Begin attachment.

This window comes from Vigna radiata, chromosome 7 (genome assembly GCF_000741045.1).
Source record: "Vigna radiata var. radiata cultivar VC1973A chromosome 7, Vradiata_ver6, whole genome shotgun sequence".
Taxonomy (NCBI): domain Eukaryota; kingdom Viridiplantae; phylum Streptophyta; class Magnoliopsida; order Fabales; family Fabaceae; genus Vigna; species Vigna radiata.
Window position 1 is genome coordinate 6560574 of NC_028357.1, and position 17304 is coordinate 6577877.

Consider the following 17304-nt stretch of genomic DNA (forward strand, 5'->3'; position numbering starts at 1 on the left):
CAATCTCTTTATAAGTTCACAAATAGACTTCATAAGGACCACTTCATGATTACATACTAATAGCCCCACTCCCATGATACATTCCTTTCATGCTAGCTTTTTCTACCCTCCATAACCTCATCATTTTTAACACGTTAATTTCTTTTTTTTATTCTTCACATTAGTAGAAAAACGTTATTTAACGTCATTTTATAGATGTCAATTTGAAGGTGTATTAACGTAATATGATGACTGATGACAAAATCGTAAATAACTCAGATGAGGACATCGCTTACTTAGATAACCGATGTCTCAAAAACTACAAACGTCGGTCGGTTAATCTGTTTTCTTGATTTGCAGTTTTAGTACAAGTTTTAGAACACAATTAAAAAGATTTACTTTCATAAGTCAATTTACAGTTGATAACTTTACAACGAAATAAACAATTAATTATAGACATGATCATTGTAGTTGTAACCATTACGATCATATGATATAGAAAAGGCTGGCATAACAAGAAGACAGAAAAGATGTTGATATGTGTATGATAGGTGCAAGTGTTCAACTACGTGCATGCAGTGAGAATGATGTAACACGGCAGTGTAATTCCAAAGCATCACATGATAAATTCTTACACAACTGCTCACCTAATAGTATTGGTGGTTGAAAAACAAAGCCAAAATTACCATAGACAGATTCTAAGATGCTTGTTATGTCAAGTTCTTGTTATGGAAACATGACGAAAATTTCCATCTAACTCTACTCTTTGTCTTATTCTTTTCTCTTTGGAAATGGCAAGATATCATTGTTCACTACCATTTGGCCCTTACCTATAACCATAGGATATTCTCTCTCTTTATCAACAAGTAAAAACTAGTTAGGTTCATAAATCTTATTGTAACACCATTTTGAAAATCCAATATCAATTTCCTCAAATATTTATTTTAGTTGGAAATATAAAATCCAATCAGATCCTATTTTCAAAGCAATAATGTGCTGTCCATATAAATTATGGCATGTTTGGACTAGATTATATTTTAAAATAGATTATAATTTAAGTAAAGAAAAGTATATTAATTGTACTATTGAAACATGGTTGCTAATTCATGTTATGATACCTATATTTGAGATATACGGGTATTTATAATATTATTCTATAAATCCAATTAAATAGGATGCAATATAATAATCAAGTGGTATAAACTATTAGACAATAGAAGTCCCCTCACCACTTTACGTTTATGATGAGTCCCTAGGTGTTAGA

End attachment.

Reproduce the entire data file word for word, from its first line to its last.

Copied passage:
This window comes from Vigna radiata, chromosome 7 (genome assembly GCF_000741045.1).
Source record: "Vigna radiata var. radiata cultivar VC1973A chromosome 7, Vradiata_ver6, whole genome shotgun sequence".
Taxonomy (NCBI): domain Eukaryota; kingdom Viridiplantae; phylum Streptophyta; class Magnoliopsida; order Fabales; family Fabaceae; genus Vigna; species Vigna radiata.
Window position 1 is genome coordinate 6560574 of NC_028357.1, and position 17304 is coordinate 6577877.

Consider the following 17304-nt stretch of genomic DNA (forward strand, 5'->3'; position numbering starts at 1 on the left):
CAATCTCTTTATAAGTTCACAAATAGACTTCATAAGGACCACTTCATGATTACATACTAATAGCCCCACTCCCATGATACATTCCTTTCATGCTAGCTTTTTCTACCCTCCATAACCTCATCATTTTTAACACGTTAATTTCTTTTTTTTATTCTTCACATTAGTAGAAAAACGTTATTTAACGTCATTTTATAGATGTCAATTTGAAGGTGTATTAACGTAATATGATGACTGATGACAAAATCGTAAATAACTCAGATGAGGACATCGCTTACTTAGATAACCGATGTCTCAAAAACTACAAACGTCGGTCGGTTAATCTGTTTTCTTGATTTGCAGTTTTAGTACAAGTTTTAGAACACAATTAAAAAGATTTACTTTCATAAGTCAATTTACAGTTGATAACTTTACAACGAAATAAACAATTAATTATAGACATGATCATTGTAGTTGTAACCATTACGATCATATGATATAGAAAAGGCTGGCATAACAAGAAGACAGAAAAGATGTTGATATGTGTATGATAGGTGCAAGTGTTCAACTACGTGCATGCAGTGAGAATGATGTAACACGGCAGTGTAATTCCAAAGCATCACATGATAAATTCTTACACAACTGCTCACCTAATAGTATTGGTGGTTGAAAAACAAAGCCAAAATTACCATAGACAGATTCTAAGATGCTTGTTATGTCAAGTTCTTGTTATGGAAACATGACGAAAATTTCCATCTAACTCTACTCTTTGTCTTATTCTTTTCTCTTTGGAAATGGCAAGATATCATTGTTCACTACCATTTGGCCCTTACCTATAACCATAGGATATTCTCTCTCTTTATCAACAAGTAAAAACTAGTTAGGTTCATAAATCTTATTGTAACACCATTTTGAAAATCCAATATCAATTTCCTCAAATATTTATTTTAGTTGGAAATATAAAATCCAATCAGATCCTATTTTCAAAGCAATAATGTGCTGTCCATATAAATTATGGCATGTTTGGACTAGATTATATTTTAAAATAGATTATAATTTAAGTAAAGAAAAGTATATTAATTGTACTATTGAAACATGGTTGCTAATTCATGTTATGATACCTATATTTGAGATATACGGGTATTTATAATATTATTCTATAAATCCAATTAAATAGGATGCAATATAATAATCAAGTGGTATAAACTATTAGACAATAGAAGTCCCCTCACCACTTTACGTTTATGATGAGTCCCTAGGTGTTAGA